While the NFL spent years trying to mute its players — such as blackballing Colin Kaepernick — from making political statements, the NBA has encouraged it. And even during this time, no NBA owner has publicly displayed disagreement or perplexity with the strong statements that have been made.
This harmonious relationship between the league and its players has turned the NBA into the model for professional sports leagues.
“If a current owner of an NBA team is opposed to players using their social platforms, exercising their right to protest, they have the intelligence to keep that to themselves,” Roberts said. “I have no reason to think that there are such owners.
“Knock on wood, our owners are completely aligned with the players or at least they are astute to understand that’s probably not a good idea to publicize any adverse feelings about the planned protests.”
The Knicks were the 29th team to release a statement regarding racial issues, and it was a mild statement by owner James Dolan. The Spurs have not released an official statement, but coach Gregg Popovich released a personal statement in support of peaceful protests, and he again chastised the administration of President Trump.
What’s more, NBA players can be credited for helping precipitate the previous call for action on racial issues when LeBron James, Chris Paul, Carmelo Anthony, and Dwyane Wade addressed a national television audience at the 2016 ESPY Awards. A few months later, Kaepernick began sitting, and then kneeling, during the national anthem.
“We haven’t had the kind of controversies the NFL has had despite that our players have been quite vocal,” Roberts said. “A lot of people don’t remember what precipitated Kap taking a knee was that call to action by Chris and Bron and Melo and Wade at the ESPYs. It was that call to action that Kap heard and said, I gotta do something. Our players have never stood silent, and the truth is they never will.
“Adam is smart enough to know these men have never been shy about making known their position about these social and political issues. Political expression is happening at a more frequent rate. I heard what he said and I ain’t mad at him, he’s right. The players are angry. They want to be engaged and they are going to be engaged, and there is no reason to think they’re going to stop being engaged because the season resumes.”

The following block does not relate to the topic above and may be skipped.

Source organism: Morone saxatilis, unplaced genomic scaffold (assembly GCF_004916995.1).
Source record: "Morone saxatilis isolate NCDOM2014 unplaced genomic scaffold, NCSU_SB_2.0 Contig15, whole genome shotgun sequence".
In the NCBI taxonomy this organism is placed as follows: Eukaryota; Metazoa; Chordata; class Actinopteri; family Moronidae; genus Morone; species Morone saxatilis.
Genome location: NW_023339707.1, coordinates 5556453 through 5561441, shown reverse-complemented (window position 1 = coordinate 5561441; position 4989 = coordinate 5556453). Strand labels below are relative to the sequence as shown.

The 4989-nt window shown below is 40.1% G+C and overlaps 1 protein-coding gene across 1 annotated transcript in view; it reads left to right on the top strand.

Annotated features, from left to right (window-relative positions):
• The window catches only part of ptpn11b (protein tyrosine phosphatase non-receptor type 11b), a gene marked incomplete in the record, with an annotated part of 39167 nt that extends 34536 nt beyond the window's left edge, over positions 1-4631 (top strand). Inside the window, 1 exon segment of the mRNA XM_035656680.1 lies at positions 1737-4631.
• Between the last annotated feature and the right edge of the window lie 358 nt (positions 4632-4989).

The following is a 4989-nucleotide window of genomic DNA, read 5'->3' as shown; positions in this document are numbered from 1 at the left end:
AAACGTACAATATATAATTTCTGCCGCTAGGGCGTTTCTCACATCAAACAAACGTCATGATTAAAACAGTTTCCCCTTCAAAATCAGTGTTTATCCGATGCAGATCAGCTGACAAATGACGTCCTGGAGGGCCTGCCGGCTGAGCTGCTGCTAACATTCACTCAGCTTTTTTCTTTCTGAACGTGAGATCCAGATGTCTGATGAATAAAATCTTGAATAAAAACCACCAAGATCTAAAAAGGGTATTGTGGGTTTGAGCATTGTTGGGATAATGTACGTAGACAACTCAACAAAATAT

Now that the schedule has been set and eight teams will be left at home for the resumption in Orlando, some teams can begin conducting business. The Knicks need a coach and there are several capable candidates who are interested in the position, such as ESPN/ABC analysts Mark Jackson and Jeff Van Gundy, and former Celtics assistant and Bulls and Timberwolves head coach Tom Thibodeau. Thibodeau apparently is the favorite, but the Knicks have to take into account he has a reputation of wearing on his players. The Knicks need a defensive mind-set. They need their younger players to develop and they could use Thibodeau’s discipline. But is he a long-term answer? And can he attract free agents? Those are the questions new president Leon Rose will have to answer. Also, with Dolan making what is perceived to be a major mistake in his reaction to the protests and social issues among African-Americans, the Knicks could struggle to sign marquee free agents as long as he is the owner. The Knicks’ job is a difficult one, but it would appear Jackson, Van Gundy or Thibodeau is capable of returning the franchise to respectability … The Bulls, with new management, have to decide whether Jim Boylen will be their coach next season. Boylen is not the hard-charging coach he has perhaps shown in his abrasive relationships with his players. He honestly is trying to change the culture in Chicago, but he may have pushed players such as Zach LaVine and Kris Dunn too hard in the early going. Team president Arturas Karnisovas and GM Marc Eversley are likely to decide on a new coach who can cultivate the young talent. Chicago expected to make a playoff run this season, but LaVine and Boylen clashed, Lauri Markkanen took a major step back and Dunn lost his confidence. Rookie Coby White showed promise, but there is a logjam at point guard with Dunn and Tomas Satoransky. There are some issues to be solved, but the Bulls have enough talent to make the playoffs next season … The shortened offseason could encourage players such as Gordon Hayward, DeMar DeRozan, and Anthony Davis to opt into their contracts and avoid the chaos of free agency in such as short period. Also, it’s uncertain how much next year’s cap will be affected by the pandemic and the major loss of revenue, so it would be safe for these players to stick to a salary they know won’t change.